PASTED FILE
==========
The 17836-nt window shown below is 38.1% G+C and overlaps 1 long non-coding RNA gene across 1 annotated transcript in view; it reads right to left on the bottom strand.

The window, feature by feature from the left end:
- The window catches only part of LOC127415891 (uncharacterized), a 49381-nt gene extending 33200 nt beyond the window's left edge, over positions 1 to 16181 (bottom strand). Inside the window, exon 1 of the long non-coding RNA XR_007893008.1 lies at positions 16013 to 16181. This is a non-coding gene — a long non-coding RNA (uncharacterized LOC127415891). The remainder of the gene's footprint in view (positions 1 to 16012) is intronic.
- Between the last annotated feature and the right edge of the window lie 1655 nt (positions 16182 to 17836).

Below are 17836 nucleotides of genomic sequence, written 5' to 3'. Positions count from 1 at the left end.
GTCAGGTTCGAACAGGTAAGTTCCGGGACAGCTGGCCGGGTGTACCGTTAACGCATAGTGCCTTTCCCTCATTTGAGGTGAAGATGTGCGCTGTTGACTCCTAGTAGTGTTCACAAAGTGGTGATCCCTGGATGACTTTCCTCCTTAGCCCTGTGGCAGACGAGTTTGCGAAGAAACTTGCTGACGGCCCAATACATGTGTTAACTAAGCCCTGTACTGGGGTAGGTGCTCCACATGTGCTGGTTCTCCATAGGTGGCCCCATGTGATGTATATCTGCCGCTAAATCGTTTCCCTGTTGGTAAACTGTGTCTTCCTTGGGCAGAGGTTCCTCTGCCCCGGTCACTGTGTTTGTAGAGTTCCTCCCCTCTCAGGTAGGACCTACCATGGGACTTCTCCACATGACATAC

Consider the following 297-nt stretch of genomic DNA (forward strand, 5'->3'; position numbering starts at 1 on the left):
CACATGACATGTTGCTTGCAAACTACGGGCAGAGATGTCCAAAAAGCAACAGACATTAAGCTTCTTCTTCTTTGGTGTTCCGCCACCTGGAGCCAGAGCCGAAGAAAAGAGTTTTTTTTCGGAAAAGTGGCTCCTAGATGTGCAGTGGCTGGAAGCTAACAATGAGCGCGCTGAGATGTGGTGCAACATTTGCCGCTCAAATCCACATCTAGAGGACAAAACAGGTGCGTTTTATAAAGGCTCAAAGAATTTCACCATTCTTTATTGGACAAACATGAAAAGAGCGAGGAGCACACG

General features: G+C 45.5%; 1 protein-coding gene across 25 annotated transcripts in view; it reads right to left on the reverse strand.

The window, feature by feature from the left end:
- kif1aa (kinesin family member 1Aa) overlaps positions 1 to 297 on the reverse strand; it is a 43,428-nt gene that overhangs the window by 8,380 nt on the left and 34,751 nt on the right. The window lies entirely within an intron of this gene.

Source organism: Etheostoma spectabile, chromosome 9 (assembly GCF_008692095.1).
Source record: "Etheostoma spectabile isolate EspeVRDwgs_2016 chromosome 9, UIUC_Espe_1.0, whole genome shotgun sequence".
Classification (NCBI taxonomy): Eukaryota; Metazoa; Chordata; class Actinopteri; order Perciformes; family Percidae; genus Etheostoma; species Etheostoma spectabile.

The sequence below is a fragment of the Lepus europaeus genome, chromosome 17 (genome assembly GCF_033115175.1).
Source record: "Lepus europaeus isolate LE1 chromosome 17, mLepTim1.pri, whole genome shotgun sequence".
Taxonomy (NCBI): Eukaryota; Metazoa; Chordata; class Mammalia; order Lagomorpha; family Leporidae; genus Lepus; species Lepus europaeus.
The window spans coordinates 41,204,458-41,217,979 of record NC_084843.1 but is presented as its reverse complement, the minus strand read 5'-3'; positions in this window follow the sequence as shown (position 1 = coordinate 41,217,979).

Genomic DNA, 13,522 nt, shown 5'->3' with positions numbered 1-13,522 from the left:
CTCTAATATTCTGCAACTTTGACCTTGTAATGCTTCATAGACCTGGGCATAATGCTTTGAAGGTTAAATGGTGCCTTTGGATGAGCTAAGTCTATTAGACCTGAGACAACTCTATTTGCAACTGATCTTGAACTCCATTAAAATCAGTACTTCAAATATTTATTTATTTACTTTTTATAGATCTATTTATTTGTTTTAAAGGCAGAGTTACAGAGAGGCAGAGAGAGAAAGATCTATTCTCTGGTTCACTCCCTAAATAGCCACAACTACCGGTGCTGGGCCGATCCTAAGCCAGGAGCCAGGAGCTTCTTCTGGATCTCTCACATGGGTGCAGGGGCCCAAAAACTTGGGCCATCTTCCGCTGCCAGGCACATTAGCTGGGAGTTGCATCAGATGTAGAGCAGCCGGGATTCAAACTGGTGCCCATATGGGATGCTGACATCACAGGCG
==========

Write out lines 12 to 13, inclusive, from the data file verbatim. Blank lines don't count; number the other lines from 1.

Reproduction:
Source organism: Etheostoma spectabile, chromosome 9 (assembly GCF_008692095.1).
Source record: "Etheostoma spectabile isolate EspeVRDwgs_2016 chromosome 9, UIUC_Espe_1.0, whole genome shotgun sequence".